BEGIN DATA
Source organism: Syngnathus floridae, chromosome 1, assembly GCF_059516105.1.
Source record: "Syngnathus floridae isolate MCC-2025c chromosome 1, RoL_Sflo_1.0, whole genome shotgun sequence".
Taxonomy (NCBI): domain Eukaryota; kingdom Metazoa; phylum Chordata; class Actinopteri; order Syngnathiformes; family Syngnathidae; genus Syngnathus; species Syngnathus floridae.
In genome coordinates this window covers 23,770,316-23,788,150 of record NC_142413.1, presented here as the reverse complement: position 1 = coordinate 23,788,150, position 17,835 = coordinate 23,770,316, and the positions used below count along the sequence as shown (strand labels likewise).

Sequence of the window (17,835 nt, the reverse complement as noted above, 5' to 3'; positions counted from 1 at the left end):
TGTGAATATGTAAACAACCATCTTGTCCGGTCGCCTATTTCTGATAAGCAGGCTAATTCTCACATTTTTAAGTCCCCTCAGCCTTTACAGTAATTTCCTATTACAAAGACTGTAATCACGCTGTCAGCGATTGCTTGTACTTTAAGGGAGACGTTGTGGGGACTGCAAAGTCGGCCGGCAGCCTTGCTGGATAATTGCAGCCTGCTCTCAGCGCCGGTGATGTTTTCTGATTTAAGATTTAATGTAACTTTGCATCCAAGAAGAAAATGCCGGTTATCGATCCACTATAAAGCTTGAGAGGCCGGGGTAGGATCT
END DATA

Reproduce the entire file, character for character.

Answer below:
Source organism: Syngnathus floridae, chromosome 1, assembly GCF_059516105.1.
Source record: "Syngnathus floridae isolate MCC-2025c chromosome 1, RoL_Sflo_1.0, whole genome shotgun sequence".
Taxonomy (NCBI): domain Eukaryota; kingdom Metazoa; phylum Chordata; class Actinopteri; order Syngnathiformes; family Syngnathidae; genus Syngnathus; species Syngnathus floridae.
In genome coordinates this window covers 23,770,316-23,788,150 of record NC_142413.1, presented here as the reverse complement: position 1 = coordinate 23,788,150, position 17,835 = coordinate 23,770,316, and the positions used below count along the sequence as shown (strand labels likewise).

Sequence of the window (17,835 nt, the reverse complement as noted above, 5' to 3'; positions counted from 1 at the left end):
TGTGAATATGTAAACAACCATCTTGTCCGGTCGCCTATTTCTGATAAGCAGGCTAATTCTCACATTTTTAAGTCCCCTCAGCCTTTACAGTAATTTCCTATTACAAAGACTGTAATCACGCTGTCAGCGATTGCTTGTACTTTAAGGGAGACGTTGTGGGGACTGCAAAGTCGGCCGGCAGCCTTGCTGGATAATTGCAGCCTGCTCTCAGCGCCGGTGATGTTTTCTGATTTAAGATTTAATGTAACTTTGCATCCAAGAAGAAAATGCCGGTTATCGATCCACTATAAAGCTTGAGAGGCCGGGGTAGGATCT